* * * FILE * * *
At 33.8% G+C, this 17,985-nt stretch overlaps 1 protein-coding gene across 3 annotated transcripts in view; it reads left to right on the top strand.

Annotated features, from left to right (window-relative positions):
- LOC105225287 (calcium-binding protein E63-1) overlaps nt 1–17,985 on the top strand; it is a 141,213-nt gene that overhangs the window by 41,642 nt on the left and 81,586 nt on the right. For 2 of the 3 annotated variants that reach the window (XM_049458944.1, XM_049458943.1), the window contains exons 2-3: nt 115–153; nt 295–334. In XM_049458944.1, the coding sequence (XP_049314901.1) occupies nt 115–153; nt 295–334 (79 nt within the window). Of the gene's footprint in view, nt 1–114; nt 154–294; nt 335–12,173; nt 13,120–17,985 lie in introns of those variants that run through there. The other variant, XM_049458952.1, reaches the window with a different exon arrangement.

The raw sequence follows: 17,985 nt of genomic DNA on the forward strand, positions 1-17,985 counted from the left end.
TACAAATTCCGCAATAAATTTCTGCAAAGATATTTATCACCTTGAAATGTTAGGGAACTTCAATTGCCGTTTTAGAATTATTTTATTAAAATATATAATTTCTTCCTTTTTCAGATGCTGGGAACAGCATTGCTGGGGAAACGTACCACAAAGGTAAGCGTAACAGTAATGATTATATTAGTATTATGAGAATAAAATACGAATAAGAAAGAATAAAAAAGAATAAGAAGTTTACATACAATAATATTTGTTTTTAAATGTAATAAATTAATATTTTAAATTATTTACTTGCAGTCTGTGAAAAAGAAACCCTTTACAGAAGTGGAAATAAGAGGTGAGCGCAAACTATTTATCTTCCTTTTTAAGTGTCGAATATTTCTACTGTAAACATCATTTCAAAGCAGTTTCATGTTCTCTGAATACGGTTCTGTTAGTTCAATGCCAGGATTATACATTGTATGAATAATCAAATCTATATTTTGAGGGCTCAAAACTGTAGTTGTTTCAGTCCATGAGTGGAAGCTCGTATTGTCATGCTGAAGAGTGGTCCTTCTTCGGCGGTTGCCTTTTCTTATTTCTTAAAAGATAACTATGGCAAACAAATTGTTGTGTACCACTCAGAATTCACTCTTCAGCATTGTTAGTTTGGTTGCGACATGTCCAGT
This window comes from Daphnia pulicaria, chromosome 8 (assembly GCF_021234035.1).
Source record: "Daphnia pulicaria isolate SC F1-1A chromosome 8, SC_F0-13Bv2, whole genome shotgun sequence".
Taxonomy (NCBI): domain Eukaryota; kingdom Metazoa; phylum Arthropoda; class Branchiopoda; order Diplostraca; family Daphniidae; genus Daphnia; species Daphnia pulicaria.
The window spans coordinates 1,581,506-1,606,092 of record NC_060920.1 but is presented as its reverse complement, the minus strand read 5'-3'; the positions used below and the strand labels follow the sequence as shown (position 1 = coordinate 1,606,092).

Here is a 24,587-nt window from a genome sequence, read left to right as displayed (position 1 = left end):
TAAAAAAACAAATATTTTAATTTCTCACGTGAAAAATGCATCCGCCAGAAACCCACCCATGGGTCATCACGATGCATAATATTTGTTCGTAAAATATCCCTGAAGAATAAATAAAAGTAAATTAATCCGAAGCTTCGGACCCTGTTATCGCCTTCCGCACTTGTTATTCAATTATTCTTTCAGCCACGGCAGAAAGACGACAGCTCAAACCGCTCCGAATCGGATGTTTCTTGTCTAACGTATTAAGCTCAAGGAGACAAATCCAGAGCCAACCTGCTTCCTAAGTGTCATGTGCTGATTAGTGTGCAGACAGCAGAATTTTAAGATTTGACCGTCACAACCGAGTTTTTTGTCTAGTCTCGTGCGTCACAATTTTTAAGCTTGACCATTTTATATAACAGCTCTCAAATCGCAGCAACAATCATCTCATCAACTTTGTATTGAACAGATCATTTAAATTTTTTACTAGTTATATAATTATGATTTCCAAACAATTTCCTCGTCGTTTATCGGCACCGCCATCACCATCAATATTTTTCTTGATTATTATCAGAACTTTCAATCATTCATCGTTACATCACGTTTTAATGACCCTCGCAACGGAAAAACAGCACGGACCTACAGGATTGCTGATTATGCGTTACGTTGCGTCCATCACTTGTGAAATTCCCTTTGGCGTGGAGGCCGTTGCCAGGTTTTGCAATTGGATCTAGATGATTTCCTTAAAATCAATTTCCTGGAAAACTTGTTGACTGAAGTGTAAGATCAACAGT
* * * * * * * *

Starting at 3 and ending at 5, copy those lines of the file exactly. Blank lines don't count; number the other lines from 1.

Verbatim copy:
- LOC105225287 (calcium-binding protein E63-1) overlaps nt 1–17,985 on the top strand; it is a 141,213-nt gene that overhangs the window by 41,642 nt on the left and 81,586 nt on the right. For 2 of the 3 annotated variants that reach the window (XM_049458944.1, XM_049458943.1), the window contains exons 2-3: nt 115–153; nt 295–334. In XM_049458944.1, the coding sequence (XP_049314901.1) occupies nt 115–153; nt 295–334 (79 nt within the window). Of the gene's footprint in view, nt 1–114; nt 154–294; nt 335–12,173; nt 13,120–17,985 lie in introns of those variants that run through there. The other variant, XM_049458952.1, reaches the window with a different exon arrangement.

The raw sequence follows: 17,985 nt of genomic DNA on the forward strand, positions 1-17,985 counted from the left end.
TACAAATTCCGCAATAAATTTCTGCAAAGATATTTATCACCTTGAAATGTTAGGGAACTTCAATTGCCGTTTTAGAATTATTTTATTAAAATATATAATTTCTTCCTTTTTCAGATGCTGGGAACAGCATTGCTGGGGAAACGTACCACAAAGGTAAGCGTAACAGTAATGATTATATTAGTATTATGAGAATAAAATACGAATAAGAAAGAATAAAAAAGAATAAGAAGTTTACATACAATAATATTTGTTTTTAAATGTAATAAATTAATATTTTAAATTATTTACTTGCAGTCTGTGAAAAAGAAACCCTTTACAGAAGTGGAAATAAGAGGTGAGCGCAAACTATTTATCTTCCTTTTTAAGTGTCGAATATTTCTACTGTAAACATCATTTCAAAGCAGTTTCATGTTCTCTGAATACGGTTCTGTTAGTTCAATGCCAGGATTATACATTGTATGAATAATCAAATCTATATTTTGAGGGCTCAAAACTGTAGTTGTTTCAGTCCATGAGTGGAAGCTCGTATTGTCATGCTGAAGAGTGGTCCTTCTTCGGCGGTTGCCTTTTCTTATTTCTTAAAAGATAACTATGGCAAACAAATTGTTGTGTACCACTCAGAATTCACTCTTCAGCATTGTTAGTTTGGTTGCGACATGTCCAGT